Photographer: Marcia Carlson
ASD adjusts academics, traditions due to Coronavirus
The coronavirus has taken the world by surprise, and that is the way it felt for many at the American School of Doha. There have been many changes to how students and teachers maintain their learning online, but the most monumental shifts of all have been the changes to AP and IB examinations, as well as the way senior traditions and graduation have been altered.
Some teachers have found fun ways to adapt to the situation and have been paying more attention to students’ psychological and emotional needs. Ms. Karma Wood, MS and HS music teacher, states, “I did a scavenger hunt over Zoom that got the students up and moving and then gave us a good laugh and smile as we shared our object. I also send emails to my students to check in on them especially if I notice something in their daily videos that looks a bit off or if they mention something in their exit ticket.”
Ms. Wood has been able to connect with her students and provide both educational and emotional support virtually. The extra focus that teachers like Ms. Wood give students, as well as the collaborative opportunities in virtual learning, prove that it is an effective and necessary method of schooling at this time.
Changes to AP and IB Examinations
The changes to AP and IB examinations have been extraordinary. Normally, these annual examinations are taken within school parameters with teacher proctors. However, with the recent changes due to the coronavirus, IB examinations are officially canceled and AP examinations were shortened to 45 minutes and taken online.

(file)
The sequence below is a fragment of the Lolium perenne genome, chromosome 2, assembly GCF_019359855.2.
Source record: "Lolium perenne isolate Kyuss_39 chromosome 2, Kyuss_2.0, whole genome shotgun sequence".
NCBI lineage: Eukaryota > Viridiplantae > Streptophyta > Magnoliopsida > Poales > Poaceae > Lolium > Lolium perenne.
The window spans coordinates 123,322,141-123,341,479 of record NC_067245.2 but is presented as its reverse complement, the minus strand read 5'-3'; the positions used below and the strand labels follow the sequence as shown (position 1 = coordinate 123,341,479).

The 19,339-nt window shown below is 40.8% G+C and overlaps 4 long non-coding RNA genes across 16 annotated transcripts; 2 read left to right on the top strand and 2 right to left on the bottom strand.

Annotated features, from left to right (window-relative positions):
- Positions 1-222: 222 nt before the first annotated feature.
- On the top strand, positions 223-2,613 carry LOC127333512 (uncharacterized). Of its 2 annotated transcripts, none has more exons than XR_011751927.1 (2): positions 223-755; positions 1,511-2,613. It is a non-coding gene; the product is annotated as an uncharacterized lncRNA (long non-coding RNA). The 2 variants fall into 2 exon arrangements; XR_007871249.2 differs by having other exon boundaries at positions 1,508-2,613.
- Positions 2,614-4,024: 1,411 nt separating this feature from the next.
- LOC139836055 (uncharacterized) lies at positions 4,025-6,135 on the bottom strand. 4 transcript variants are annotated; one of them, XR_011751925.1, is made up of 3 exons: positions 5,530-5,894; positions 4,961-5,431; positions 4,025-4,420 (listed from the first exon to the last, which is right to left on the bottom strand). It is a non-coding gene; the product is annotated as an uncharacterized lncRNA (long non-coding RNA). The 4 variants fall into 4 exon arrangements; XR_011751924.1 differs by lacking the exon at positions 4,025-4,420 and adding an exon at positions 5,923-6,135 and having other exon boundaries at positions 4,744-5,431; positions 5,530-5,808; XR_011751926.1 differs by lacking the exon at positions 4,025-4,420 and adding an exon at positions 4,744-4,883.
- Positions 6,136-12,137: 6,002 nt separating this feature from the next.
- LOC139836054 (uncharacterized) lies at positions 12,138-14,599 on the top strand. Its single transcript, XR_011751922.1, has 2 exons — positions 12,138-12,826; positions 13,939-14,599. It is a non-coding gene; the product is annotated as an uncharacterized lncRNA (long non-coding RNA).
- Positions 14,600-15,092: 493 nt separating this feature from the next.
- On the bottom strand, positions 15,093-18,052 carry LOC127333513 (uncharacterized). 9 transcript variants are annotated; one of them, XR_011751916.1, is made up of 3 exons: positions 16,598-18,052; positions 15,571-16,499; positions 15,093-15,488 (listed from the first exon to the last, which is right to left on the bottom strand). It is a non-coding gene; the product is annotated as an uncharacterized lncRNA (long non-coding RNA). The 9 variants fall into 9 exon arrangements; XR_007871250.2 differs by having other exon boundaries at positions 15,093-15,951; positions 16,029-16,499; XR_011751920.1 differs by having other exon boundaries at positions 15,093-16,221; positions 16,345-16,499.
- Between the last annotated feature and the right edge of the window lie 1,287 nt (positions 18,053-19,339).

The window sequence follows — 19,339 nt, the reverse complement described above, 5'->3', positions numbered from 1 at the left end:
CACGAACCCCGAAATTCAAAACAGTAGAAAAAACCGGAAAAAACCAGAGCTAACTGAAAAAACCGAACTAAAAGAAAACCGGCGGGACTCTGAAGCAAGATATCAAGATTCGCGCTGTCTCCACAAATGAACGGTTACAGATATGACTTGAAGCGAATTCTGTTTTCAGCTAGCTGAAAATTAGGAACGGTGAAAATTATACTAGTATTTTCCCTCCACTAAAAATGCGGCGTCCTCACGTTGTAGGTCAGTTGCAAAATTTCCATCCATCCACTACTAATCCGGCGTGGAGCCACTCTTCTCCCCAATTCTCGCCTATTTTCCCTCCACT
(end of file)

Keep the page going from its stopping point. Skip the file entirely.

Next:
The changes in AP and IB examinations evoked different reactions from teachers and students. Impressed by how the AP has adjusted to the change, AP coordinator Heather Saur says, “I think the AP handled this really well. I think that it was really helpful that they had moved the entire registration online so that all students were already in contact with the College Board through AP Classroom. There was already a mechanism in place for that communication to be able to offer the exams online.”
IB coordinator, Ms. Katrina Charles shared a somewhat different reaction to the cancellation of IB exams. She said, “It’s bittersweet. I think it’s unprecedented. I mean, IB has been around since 1968, and this is the first time we have ever canceled exams. …I was here for the swine flu and SARS, and it didn’t cancel. It didn’t cancel! so that’s why I was shocked.”
With the shocking news have come consequences. Some people are already concerned about the future of AP and IB examinations. Ms. Saur acknowledges that the change of having AP exams opens the opportunity for open-book learning. She said, “The free-response questions, [the only form of testing this year], show that you really understand how it all comes together, and how it synthesizes — the importance of analysis and being able to use your knowledge. That’s important, and those are open-book skills. Those are skills that you need to have in life in general.”
Both Ms. Charles and Ms. Saur have advocated positivity in this tough time. “I would say, make the choices that are best for you,” said Ms. Saur. “The most important thing is your health and well-being. The most important thing is your mental health and your emotional health. Contact your universities, and find out if they’re going to honor the credits gained if you pass or get a three or higher. If it doesn’t matter to universities, then think about what works best for you.”
Ms. Charles ends on some encouraging advice: “With my IB Year 2 students, I want to say to them, they have started off as a very unique group because of this whole graduating situation. Nobody is going to forget the Class of 2020. They’re going to go down in history. It’s a moment for them to reflect, and really start thinking about what my objectives are. Why am I here? What is my purpose? Here’s an opportunity to have more or less a clean slate, because we are now going to be paving a way for all students that follow us.”